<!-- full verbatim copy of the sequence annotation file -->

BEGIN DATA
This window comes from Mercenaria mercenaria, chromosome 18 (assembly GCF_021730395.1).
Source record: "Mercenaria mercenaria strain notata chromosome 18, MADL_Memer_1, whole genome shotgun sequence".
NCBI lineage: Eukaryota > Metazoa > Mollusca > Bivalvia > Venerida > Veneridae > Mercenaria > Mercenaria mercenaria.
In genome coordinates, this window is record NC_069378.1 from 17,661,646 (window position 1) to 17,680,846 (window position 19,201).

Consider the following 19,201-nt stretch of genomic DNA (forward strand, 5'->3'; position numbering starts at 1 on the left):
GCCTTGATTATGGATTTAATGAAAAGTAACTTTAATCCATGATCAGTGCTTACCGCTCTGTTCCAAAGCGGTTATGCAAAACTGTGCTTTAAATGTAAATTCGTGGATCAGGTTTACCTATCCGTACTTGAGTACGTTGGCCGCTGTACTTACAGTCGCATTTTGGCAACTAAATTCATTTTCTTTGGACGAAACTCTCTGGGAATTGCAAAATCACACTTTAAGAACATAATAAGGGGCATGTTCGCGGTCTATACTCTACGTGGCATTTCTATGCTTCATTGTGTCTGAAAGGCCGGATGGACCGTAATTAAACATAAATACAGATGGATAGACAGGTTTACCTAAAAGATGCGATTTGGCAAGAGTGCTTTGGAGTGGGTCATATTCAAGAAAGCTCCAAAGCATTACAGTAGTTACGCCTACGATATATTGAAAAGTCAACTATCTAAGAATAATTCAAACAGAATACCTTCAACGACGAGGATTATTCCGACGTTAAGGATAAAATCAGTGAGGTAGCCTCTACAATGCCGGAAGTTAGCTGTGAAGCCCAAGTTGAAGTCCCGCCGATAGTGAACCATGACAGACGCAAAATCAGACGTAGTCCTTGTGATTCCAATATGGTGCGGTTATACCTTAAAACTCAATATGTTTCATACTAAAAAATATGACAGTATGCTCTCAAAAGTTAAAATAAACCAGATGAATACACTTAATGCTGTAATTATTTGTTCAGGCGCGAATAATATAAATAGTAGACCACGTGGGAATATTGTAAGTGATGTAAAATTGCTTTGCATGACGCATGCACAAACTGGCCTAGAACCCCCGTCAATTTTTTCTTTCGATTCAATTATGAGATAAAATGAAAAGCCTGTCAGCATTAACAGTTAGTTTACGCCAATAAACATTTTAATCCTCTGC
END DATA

This window comes from Mercenaria mercenaria, chromosome 18 (assembly GCF_021730395.1).
Source record: "Mercenaria mercenaria strain notata chromosome 18, MADL_Memer_1, whole genome shotgun sequence".
NCBI lineage: Eukaryota > Metazoa > Mollusca > Bivalvia > Venerida > Veneridae > Mercenaria > Mercenaria mercenaria.
In genome coordinates, this window is record NC_069378.1 from 17,661,646 (window position 1) to 17,680,846 (window position 19,201).

Consider the following 19,201-nt stretch of genomic DNA (forward strand, 5'->3'; position numbering starts at 1 on the left):
GCCTTGATTATGGATTTAATGAAAAGTAACTTTAATCCATGATCAGTGCTTACCGCTCTGTTCCAAAGCGGTTATGCAAAACTGTGCTTTAAATGTAAATTCGTGGATCAGGTTTACCTATCCGTACTTGAGTACGTTGGCCGCTGTACTTACAGTCGCATTTTGGCAACTAAATTCATTTTCTTTGGACGAAACTCTCTGGGAATTGCAAAATCACACTTTAAGAACATAATAAGGGGCATGTTCGCGGTCTATACTCTACGTGGCATTTCTATGCTTCATTGTGTCTGAAAGGCCGGATGGACCGTAATTAAACATAAATACAGATGGATAGACAGGTTTACCTAAAAGATGCGATTTGGCAAGAGTGCTTTGGAGTGGGTCATATTCAAGAAAGCTCCAAAGCATTACAGTAGTTACGCCTACGATATATTGAAAAGTCAACTATCTAAGAATAATTCAAACAGAATACCTTCAACGACGAGGATTATTCCGACGTTAAGGATAAAATCAGTGAGGTAGCCTCTACAATGCCGGAAGTTAGCTGTGAAGCCCAAGTTGAAGTCCCGCCGATAGTGAACCATGACAGACGCAAAATCAGACGTAGTCCTTGTGATTCCAATATGGTGCGGTTATACCTTAAAACTCAATATGTTTCATACTAAAAAATATGACAGTATGCTCTCAAAAGTTAAAATAAACCAGATGAATACACTTAATGCTGTAATTATTTGTTCAGGCGCGAATAATATAAATAGTAGACCACGTGGGAATATTGTAAGTGATGTAAAATTGCTTTGCATGACGCATGCACAAACTGGCCTAGAACCCCCGTCAATTTTTTCTTTCGATTCAATTATGAGATAAAATGAAAAGCCTGTCAGCATTAACAGTTAGTTTACGCCAATAAACATTTTAATCCTCTGC